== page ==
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In the UK there are 11.2 million people with a registered disability. That includes 1.6 million who are registered blind, 1.5 million with cognitive difficulties, a further 3.4 million people who are otherwise IT disabled, and 6 million that have dyslexia. Their total spending power is now estimated at between £80-120 billion a year. An ageing population will push these figures ever higher, so good business sense suggests that this is a key market for any website.
What? Google’s AI glasses with heads-up display are a clear winner for users who can’t even see? Absolutely. Moreover they promise huge potential benefits for users with a range of other impairments too.
CKUK Friendly format is an accessible information service aimed at organisations who provide information for people with learning difficulties/learning disabilities. CKUK is a unique accessible information service.
Margaret McKay's insight:
Learn more about Common Knowledge, a fabulous resource for people with learning disabilities across the UK. Info, social networking, online magazines.
It's true! Amazon has updated its Kindle for iOS app with accessibility features for the blind--and it's an impressive offering. Here are all the details.
After playing around with the app, connecting my braille display and exploring tactilely and buying (more than) a few books to try out, I want to share some initial impressions and a general breakdown of what you can expect from the app.
Guidance from the voice of blind and partially sighted people in Europe.
Who should read this?
This publication is written for a broad audience since almost everyone creates documents, be it the minutes of a meeting, a leaflet for an upcoming event, a news item for the website or a questionnaire.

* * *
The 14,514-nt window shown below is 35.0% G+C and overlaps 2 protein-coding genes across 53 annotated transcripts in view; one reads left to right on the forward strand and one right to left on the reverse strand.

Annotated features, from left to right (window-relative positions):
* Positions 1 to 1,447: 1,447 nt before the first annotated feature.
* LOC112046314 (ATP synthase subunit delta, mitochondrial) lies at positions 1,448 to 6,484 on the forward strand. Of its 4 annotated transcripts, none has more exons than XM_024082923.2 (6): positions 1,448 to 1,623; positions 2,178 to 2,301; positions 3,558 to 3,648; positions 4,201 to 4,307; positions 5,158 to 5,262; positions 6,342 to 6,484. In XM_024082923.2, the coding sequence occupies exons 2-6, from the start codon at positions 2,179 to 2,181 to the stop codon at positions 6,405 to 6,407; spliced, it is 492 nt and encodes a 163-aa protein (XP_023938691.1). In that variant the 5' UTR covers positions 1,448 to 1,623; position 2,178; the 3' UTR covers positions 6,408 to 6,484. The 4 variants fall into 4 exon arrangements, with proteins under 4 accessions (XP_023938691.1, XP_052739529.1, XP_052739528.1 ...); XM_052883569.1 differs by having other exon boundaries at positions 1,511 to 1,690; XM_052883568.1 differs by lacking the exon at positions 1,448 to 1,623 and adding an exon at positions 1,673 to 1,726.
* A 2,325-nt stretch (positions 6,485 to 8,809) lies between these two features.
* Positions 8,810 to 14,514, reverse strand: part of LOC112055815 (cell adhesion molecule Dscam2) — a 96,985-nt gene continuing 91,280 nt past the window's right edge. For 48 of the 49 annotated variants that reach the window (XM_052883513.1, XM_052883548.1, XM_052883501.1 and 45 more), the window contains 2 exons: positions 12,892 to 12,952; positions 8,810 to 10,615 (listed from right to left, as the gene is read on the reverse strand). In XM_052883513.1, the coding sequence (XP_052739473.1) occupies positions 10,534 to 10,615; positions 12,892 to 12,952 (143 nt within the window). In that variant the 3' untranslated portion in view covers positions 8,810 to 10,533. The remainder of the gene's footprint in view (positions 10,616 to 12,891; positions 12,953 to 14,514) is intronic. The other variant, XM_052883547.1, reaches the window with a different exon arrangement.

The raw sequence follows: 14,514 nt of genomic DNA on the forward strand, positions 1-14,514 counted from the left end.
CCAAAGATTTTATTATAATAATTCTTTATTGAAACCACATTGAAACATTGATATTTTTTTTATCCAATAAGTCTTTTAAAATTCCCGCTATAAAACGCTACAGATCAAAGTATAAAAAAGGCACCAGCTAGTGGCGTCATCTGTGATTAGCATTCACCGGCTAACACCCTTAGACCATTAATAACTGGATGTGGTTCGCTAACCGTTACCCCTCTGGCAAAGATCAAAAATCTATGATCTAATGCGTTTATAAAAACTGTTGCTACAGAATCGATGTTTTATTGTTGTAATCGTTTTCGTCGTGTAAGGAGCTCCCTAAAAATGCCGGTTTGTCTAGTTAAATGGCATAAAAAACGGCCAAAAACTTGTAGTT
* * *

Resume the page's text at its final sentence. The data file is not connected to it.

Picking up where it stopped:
Everyone who creates documents contributes to the accessibility of the final product. We encourage to pick the sections that apply for your situation
For a college to be inclusive, students must have access to the tools they need for learning. For students with additional support needs this may be specialist software, or the ability to adjust settings in the operating system. This recording will be of interest to college IT technicians and others responsible for student access to IT. The recording outlines examples of software and settings students may need access to. We also set out colleges' responsibilities under the Equality Act and how technicians can support students and staff to fulfil these.
Margaret McKay's insight:
A great webinar recording from the BRITE Initiative providing advice and guidance for IT technical staff.
This case study is one of many examples of practice captured in the Jisc RSC Scotland Showcase where staff from FE and HE across Scotland have been kind enough to share their experiences of using technology to support learning, teaching and research.
In this case study Lorraine Cochrane describes the work she has been involved in using iPads and eBook creators with students with learning difficulties at South Lanarkshire College. Lorraine works with numerous groups on an outreach basis at day centres supported by the College. She was keen to incorporate the use of iPads and iOS apps into the work she was doing with learners as a way of making learning experiences more active and participative and in addition she was keen to incorporate technology that was mobile and could be used in different environments.